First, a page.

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Southern Living magazine has a dream house in every issue — photos of rooms splashed with color and furniture that beckons use, effortlessly livable yet exquisite. Best of all they have a baby blueprint laying out how everything fits together, room dimensions telling me if the kitchen was dreamy or perhaps there was a room to fashion into a library both capacious & cozy. I love the ones with a balcony or deck off the master, imagining myself curled in a chair sipping morning coffee or evening wine.

The cloud castles are fun to build, and there are times I’ll lull myself to sleep painting my dream bedroom in whatever mood I want to evoke. As I wake, I smile looking at my nightstand or more precisely the stack of books & the dregs of my glass of fizzy water”. I know it’s a stretch to imagine me having stacks of books and yet I do. The current stack includes: Lafayette in the Somewhat United States (Vowell), The Geography of Genius (Weiner), My Life on the Road (Steinem), and The Secret History of Wonder Woman (Lepore). Ok, there are also a couple of Booklists and School Library Journals for review, 2 picture books and a book of French poems…. There are just so many things to read! I want to enjoy and learn from them all.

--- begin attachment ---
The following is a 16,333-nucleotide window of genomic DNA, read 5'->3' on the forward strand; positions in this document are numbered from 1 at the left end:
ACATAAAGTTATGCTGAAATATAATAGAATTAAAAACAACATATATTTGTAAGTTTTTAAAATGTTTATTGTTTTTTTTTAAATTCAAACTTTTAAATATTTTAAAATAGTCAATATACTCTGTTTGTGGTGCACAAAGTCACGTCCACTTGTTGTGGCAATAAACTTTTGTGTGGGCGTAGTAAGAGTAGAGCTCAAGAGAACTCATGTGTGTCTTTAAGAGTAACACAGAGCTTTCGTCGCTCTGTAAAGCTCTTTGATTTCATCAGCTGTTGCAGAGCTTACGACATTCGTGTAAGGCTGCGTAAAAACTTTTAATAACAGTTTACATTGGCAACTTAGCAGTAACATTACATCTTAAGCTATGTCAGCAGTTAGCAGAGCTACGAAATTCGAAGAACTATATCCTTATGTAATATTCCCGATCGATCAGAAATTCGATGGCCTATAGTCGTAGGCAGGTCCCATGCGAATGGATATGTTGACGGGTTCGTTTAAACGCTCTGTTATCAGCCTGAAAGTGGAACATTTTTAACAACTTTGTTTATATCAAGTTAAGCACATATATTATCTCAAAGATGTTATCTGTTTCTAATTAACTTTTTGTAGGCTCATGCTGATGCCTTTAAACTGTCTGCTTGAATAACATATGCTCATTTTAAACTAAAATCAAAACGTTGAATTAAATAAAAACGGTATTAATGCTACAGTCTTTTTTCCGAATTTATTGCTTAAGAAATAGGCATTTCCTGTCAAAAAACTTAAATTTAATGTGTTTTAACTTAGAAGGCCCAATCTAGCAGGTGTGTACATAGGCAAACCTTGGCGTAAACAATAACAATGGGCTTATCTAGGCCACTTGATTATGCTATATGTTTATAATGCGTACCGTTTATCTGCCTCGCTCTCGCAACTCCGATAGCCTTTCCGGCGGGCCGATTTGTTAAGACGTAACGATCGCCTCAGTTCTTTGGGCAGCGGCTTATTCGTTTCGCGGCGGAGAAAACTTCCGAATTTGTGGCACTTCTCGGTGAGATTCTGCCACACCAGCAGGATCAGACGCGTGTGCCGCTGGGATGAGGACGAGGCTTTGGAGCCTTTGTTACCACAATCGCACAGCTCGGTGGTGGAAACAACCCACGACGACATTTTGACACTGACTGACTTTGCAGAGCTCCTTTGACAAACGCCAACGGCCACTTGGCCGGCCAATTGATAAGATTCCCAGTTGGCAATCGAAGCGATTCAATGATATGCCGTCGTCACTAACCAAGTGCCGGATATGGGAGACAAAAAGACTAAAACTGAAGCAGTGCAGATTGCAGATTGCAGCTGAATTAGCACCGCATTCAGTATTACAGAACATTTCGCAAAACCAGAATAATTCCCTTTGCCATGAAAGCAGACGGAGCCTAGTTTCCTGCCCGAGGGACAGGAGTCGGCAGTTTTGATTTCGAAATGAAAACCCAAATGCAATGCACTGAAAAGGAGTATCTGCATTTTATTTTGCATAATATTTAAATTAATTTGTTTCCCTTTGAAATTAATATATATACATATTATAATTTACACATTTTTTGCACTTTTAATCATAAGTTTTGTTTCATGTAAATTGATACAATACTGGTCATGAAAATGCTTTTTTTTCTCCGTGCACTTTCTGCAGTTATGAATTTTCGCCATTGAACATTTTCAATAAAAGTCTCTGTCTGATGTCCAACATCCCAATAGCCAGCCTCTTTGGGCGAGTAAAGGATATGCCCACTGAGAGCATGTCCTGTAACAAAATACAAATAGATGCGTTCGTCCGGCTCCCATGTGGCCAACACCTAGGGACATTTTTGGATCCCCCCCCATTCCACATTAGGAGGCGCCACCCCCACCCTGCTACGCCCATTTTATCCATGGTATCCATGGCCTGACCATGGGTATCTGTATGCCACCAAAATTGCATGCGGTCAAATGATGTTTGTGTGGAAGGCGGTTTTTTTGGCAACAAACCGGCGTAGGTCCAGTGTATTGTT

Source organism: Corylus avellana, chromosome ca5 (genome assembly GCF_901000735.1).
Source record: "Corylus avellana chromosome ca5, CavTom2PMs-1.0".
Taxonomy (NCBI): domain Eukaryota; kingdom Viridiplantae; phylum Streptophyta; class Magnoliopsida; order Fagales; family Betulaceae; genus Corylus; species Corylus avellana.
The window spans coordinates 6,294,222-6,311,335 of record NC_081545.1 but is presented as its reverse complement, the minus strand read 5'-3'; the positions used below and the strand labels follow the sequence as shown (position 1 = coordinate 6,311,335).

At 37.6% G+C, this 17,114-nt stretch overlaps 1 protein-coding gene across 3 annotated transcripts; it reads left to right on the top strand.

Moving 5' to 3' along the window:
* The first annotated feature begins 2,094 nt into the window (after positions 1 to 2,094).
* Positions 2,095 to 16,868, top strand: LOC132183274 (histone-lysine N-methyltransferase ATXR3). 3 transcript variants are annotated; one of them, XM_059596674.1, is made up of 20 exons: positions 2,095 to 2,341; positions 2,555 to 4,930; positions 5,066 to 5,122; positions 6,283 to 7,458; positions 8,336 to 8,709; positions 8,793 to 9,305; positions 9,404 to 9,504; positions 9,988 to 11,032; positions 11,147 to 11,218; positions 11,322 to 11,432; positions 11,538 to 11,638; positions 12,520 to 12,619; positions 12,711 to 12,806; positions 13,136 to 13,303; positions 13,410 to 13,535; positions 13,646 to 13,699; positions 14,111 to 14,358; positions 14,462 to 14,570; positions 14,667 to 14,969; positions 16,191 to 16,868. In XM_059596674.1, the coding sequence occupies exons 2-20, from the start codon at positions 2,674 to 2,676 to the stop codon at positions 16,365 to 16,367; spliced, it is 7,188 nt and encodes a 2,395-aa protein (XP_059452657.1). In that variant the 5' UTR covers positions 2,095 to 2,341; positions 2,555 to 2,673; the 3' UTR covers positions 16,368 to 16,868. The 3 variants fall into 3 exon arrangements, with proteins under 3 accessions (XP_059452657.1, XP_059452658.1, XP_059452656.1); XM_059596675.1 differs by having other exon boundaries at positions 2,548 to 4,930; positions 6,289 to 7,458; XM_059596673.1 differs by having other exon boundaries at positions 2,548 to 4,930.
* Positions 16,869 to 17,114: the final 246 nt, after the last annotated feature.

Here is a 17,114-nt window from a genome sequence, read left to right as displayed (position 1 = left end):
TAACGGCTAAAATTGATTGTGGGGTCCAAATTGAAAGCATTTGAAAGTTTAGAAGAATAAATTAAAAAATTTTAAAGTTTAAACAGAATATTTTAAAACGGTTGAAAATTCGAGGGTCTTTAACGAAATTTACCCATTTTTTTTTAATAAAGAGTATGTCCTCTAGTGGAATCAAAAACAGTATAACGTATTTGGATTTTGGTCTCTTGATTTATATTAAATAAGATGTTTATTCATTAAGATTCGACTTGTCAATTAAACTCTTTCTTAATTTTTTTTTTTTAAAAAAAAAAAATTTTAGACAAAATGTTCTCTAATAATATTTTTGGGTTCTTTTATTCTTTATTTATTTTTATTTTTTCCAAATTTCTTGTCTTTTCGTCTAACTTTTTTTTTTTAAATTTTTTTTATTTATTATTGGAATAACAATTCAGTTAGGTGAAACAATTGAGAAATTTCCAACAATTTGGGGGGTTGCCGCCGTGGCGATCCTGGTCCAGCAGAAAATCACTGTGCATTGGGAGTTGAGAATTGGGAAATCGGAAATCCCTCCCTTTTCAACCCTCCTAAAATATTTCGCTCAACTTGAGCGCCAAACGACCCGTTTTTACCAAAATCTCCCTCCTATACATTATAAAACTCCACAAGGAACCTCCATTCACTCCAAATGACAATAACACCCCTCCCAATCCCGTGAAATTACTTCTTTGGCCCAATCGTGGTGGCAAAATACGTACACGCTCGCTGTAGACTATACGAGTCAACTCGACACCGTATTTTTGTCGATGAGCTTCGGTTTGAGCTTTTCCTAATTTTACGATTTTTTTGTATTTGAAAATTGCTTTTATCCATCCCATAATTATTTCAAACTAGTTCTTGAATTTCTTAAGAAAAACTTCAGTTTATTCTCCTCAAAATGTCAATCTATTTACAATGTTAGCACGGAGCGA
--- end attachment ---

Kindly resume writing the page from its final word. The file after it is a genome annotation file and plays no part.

What probably on a subconscious level not random at all, is how often my bedside stack ends up sharing a common thread. While Vowell and Weiner are similarly brilliant yet amusing, and Steinem and Lepore speak of female superheroes – that’s not the connection I discovered. In one aspect or another, all of these volumes are about “place”.